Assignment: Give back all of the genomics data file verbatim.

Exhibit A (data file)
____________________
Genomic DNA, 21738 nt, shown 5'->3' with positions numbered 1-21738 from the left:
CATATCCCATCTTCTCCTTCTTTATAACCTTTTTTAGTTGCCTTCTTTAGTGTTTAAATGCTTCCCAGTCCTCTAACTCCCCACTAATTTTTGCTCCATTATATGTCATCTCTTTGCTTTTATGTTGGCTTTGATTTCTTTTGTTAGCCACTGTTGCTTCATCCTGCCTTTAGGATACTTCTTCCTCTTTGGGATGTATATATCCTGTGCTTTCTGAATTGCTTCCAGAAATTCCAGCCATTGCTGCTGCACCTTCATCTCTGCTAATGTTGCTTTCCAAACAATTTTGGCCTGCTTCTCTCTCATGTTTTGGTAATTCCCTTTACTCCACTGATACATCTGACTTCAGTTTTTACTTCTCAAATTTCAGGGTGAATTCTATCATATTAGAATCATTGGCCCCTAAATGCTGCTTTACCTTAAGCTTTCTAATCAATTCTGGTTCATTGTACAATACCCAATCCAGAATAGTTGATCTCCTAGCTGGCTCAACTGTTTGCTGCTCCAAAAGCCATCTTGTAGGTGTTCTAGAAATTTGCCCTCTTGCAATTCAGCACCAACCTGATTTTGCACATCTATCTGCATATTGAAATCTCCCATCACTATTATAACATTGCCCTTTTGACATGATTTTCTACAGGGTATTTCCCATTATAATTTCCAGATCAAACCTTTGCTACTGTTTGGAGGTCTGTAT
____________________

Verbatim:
Genomic DNA, 21738 nt, shown 5'->3' with positions numbered 1-21738 from the left:
CATATCCCATCTTCTCCTTCTTTATAACCTTTTTTAGTTGCCTTCTTTAGTGTTTAAATGCTTCCCAGTCCTCTAACTCCCCACTAATTTTTGCTCCATTATATGTCATCTCTTTGCTTTTATGTTGGCTTTGATTTCTTTTGTTAGCCACTGTTGCTTCATCCTGCCTTTAGGATACTTCTTCCTCTTTGGGATGTATATATCCTGTGCTTTCTGAATTGCTTCCAGAAATTCCAGCCATTGCTGCTGCACCTTCATCTCTGCTAATGTTGCTTTCCAAACAATTTTGGCCTGCTTCTCTCTCATGTTTTGGTAATTCCCTTTACTCCACTGATACATCTGACTTCAGTTTTTACTTCTCAAATTTCAGGGTGAATTCTATCATATTAGAATCATTGGCCCCTAAATGCTGCTTTACCTTAAGCTTTCTAATCAATTCTGGTTCATTGTACAATACCCAATCCAGAATAGTTGATCTCCTAGCTGGCTCAACTGTTTGCTGCTCCAAAAGCCATCTTGTAGGTGTTCTAGAAATTTGCCCTCTTGCAATTCAGCACCAACCTGATTTTGCACATCTATCTGCATATTGAAATCTCCCATCACTATTATAACATTGCCCTTTTGACATGATTTTCTACAGGGTATTTCCCATTATAATTTCCAGATCAAACCTTTGCTACTGTTTGGAGGTCTGTAT